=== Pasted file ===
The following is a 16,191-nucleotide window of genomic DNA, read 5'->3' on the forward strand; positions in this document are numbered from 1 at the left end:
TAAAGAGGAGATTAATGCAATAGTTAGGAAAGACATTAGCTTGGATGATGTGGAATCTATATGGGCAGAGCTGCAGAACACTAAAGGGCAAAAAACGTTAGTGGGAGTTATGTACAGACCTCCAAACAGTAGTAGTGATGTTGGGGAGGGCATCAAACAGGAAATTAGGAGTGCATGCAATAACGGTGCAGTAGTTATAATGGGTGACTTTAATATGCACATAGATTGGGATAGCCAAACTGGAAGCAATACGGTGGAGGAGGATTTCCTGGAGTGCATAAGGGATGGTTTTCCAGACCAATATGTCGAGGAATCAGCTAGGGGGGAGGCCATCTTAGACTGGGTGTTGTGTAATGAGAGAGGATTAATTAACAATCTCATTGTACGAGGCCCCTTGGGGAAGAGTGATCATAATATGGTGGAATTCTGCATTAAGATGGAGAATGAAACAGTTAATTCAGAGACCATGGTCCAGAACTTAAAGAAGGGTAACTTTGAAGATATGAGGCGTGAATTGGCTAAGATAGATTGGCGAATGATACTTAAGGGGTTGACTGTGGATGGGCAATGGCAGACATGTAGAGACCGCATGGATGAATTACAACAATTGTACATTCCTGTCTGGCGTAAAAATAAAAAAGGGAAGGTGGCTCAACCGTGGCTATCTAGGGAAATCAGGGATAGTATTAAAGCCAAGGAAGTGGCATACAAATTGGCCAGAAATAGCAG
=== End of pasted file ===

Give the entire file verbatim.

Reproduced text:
The following is a 16,191-nucleotide window of genomic DNA, read 5'->3' on the forward strand; positions in this document are numbered from 1 at the left end:
TAAAGAGGAGATTAATGCAATAGTTAGGAAAGACATTAGCTTGGATGATGTGGAATCTATATGGGCAGAGCTGCAGAACACTAAAGGGCAAAAAACGTTAGTGGGAGTTATGTACAGACCTCCAAACAGTAGTAGTGATGTTGGGGAGGGCATCAAACAGGAAATTAGGAGTGCATGCAATAACGGTGCAGTAGTTATAATGGGTGACTTTAATATGCACATAGATTGGGATAGCCAAACTGGAAGCAATACGGTGGAGGAGGATTTCCTGGAGTGCATAAGGGATGGTTTTCCAGACCAATATGTCGAGGAATCAGCTAGGGGGGAGGCCATCTTAGACTGGGTGTTGTGTAATGAGAGAGGATTAATTAACAATCTCATTGTACGAGGCCCCTTGGGGAAGAGTGATCATAATATGGTGGAATTCTGCATTAAGATGGAGAATGAAACAGTTAATTCAGAGACCATGGTCCAGAACTTAAAGAAGGGTAACTTTGAAGATATGAGGCGTGAATTGGCTAAGATAGATTGGCGAATGATACTTAAGGGGTTGACTGTGGATGGGCAATGGCAGACATGTAGAGACCGCATGGATGAATTACAACAATTGTACATTCCTGTCTGGCGTAAAAATAAAAAAGGGAAGGTGGCTCAACCGTGGCTATCTAGGGAAATCAGGGATAGTATTAAAGCCAAGGAAGTGGCATACAAATTGGCCAGAAATAGCAG